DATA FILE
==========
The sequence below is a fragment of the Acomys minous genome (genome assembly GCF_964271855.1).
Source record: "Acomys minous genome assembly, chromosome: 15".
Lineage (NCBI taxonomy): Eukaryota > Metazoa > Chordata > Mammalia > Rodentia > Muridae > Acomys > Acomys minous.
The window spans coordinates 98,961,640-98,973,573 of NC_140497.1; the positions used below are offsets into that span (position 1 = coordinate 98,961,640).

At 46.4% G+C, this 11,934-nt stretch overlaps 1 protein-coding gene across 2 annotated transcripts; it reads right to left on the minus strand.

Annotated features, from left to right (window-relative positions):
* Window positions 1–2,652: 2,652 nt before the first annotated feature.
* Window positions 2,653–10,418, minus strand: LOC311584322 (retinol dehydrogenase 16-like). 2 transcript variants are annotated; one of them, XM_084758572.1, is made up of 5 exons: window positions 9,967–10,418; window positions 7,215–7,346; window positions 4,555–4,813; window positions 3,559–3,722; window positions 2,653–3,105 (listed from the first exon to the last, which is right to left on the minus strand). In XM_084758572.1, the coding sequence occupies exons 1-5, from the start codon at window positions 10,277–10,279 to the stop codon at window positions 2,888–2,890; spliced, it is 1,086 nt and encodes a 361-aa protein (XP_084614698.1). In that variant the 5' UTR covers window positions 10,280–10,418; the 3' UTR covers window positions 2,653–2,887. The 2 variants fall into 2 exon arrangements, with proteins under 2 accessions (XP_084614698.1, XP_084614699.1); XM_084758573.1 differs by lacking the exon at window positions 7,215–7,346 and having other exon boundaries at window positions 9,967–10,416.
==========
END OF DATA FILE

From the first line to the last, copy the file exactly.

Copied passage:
The sequence below is a fragment of the Acomys minous genome (genome assembly GCF_964271855.1).
Source record: "Acomys minous genome assembly, chromosome: 15".
Lineage (NCBI taxonomy): Eukaryota > Metazoa > Chordata > Mammalia > Rodentia > Muridae > Acomys > Acomys minous.
The window spans coordinates 98,961,640-98,973,573 of NC_140497.1; the positions used below are offsets into that span (position 1 = coordinate 98,961,640).

At 46.4% G+C, this 11,934-nt stretch overlaps 1 protein-coding gene across 2 annotated transcripts; it reads right to left on the minus strand.

Annotated features, from left to right (window-relative positions):
* Window positions 1–2,652: 2,652 nt before the first annotated feature.
* Window positions 2,653–10,418, minus strand: LOC311584322 (retinol dehydrogenase 16-like). 2 transcript variants are annotated; one of them, XM_084758572.1, is made up of 5 exons: window positions 9,967–10,418; window positions 7,215–7,346; window positions 4,555–4,813; window positions 3,559–3,722; window positions 2,653–3,105 (listed from the first exon to the last, which is right to left on the minus strand). In XM_084758572.1, the coding sequence occupies exons 1-5, from the start codon at window positions 10,277–10,279 to the stop codon at window positions 2,888–2,890; spliced, it is 1,086 nt and encodes a 361-aa protein (XP_084614698.1). In that variant the 5' UTR covers window positions 10,280–10,418; the 3' UTR covers window positions 2,653–2,887. The 2 variants fall into 2 exon arrangements, with proteins under 2 accessions (XP_084614698.1, XP_084614699.1); XM_084758573.1 differs by lacking the exon at window positions 7,215–7,346 and having other exon boundaries at window positions 9,967–10,416.